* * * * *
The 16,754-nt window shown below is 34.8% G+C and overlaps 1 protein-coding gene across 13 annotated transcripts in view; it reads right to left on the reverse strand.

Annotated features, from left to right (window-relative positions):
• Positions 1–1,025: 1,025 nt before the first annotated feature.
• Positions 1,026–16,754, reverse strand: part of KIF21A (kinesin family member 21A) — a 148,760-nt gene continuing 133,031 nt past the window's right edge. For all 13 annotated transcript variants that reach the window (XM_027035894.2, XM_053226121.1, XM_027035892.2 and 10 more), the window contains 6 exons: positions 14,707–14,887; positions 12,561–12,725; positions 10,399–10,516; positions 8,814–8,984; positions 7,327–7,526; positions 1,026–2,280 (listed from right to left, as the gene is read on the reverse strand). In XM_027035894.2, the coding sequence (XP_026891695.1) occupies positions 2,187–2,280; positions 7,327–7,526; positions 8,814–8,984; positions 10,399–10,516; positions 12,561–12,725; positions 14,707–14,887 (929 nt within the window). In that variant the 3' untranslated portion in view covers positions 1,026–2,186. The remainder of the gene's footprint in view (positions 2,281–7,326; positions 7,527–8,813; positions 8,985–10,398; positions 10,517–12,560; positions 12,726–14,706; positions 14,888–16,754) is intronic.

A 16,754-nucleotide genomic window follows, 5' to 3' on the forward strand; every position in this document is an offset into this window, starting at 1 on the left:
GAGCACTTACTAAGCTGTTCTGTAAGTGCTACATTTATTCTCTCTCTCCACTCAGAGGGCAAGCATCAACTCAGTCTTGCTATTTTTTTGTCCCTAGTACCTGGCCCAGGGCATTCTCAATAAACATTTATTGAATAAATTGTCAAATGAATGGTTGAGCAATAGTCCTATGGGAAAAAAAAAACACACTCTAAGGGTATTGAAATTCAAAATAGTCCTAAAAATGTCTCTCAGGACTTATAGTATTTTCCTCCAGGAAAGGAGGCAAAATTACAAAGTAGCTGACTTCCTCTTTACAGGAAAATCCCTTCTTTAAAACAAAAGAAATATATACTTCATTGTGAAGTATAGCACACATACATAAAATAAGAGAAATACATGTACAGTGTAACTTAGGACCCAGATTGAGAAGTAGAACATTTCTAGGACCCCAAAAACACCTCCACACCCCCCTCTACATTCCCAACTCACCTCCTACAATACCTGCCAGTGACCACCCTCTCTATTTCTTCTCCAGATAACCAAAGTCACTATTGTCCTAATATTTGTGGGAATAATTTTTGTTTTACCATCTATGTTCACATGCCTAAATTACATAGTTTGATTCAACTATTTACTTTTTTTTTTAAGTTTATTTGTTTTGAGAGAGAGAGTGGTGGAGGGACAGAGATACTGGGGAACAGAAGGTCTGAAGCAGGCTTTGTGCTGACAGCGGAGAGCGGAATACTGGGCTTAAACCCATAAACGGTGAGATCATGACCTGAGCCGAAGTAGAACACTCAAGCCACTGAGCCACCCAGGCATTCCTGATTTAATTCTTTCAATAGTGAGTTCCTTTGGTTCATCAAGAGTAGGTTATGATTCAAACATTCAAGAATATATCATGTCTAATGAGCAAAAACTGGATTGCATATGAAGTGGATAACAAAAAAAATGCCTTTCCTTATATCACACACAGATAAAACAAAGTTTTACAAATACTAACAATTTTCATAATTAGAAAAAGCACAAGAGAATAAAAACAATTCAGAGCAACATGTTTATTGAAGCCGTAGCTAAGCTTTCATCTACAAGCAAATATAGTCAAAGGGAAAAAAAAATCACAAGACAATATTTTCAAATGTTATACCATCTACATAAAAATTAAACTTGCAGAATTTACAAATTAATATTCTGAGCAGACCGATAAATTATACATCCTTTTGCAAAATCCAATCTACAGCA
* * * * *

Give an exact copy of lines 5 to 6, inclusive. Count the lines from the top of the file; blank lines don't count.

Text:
A 16,754-nucleotide genomic window follows, 5' to 3' on the forward strand; every position in this document is an offset into this window, starting at 1 on the left:
GAGCACTTACTAAGCTGTTCTGTAAGTGCTACATTTATTCTCTCTCTCCACTCAGAGGGCAAGCATCAACTCAGTCTTGCTATTTTTTTGTCCCTAGTACCTGGCCCAGGGCATTCTCAATAAACATTTATTGAATAAATTGTCAAATGAATGGTTGAGCAATAGTCCTATGGGAAAAAAAAAACACACTCTAAGGGTATTGAAATTCAAAATAGTCCTAAAAATGTCTCTCAGGACTTATAGTATTTTCCTCCAGGAAAGGAGGCAAAATTACAAAGTAGCTGACTTCCTCTTTACAGGAAAATCCCTTCTTTAAAACAAAAGAAATATATACTTCATTGTGAAGTATAGCACACATACATAAAATAAGAGAAATACATGTACAGTGTAACTTAGGACCCAGATTGAGAAGTAGAACATTTCTAGGACCCCAAAAACACCTCCACACCCCCCTCTACATTCCCAACTCACCTCCTACAATACCTGCCAGTGACCACCCTCTCTATTTCTTCTCCAGATAACCAAAGTCACTATTGTCCTAATATTTGTGGGAATAATTTTTGTTTTACCATCTATGTTCACATGCCTAAATTACATAGTTTGATTCAACTATTTACTTTTTTTTTTAAGTTTATTTGTTTTGAGAGAGAGAGTGGTGGAGGGACAGAGATACTGGGGAACAGAAGGTCTGAAGCAGGCTTTGTGCTGACAGCGGAGAGCGGAATACTGGGCTTAAACCCATAAACGGTGAGATCATGACCTGAGCCGAAGTAGAACACTCAAGCCACTGAGCCACCCAGGCATTCCTGATTTAATTCTTTCAATAGTGAGTTCCTTTGGTTCATCAAGAGTAGGTTATGATTCAAACATTCAAGAATATATCATGTCTAATGAGCAAAAACTGGATTGCATATGAAGTGGATAACAAAAAAAATGCCTTTCCTTATATCACACACAGATAAAACAAAGTTTTACAAATACTAACAATTTTCATAATTAGAAAAAGCACAAGAGAATAAAAACAATTCAGAGCAACATGTTTATTGAAGCCGTAGCTAAGCTTTCATCTACAAGCAAATATAGTCAAAGGGAAAAAAAAATCACAAGACAATATTTTCAAATGTTATACCATCTACATAAAAATTAAACTTGCAGAATTTACAAATTAATATTCTGAGCAGACCGATAAATTATACATCCTTTTGCAAAATCCAATCTACAGCA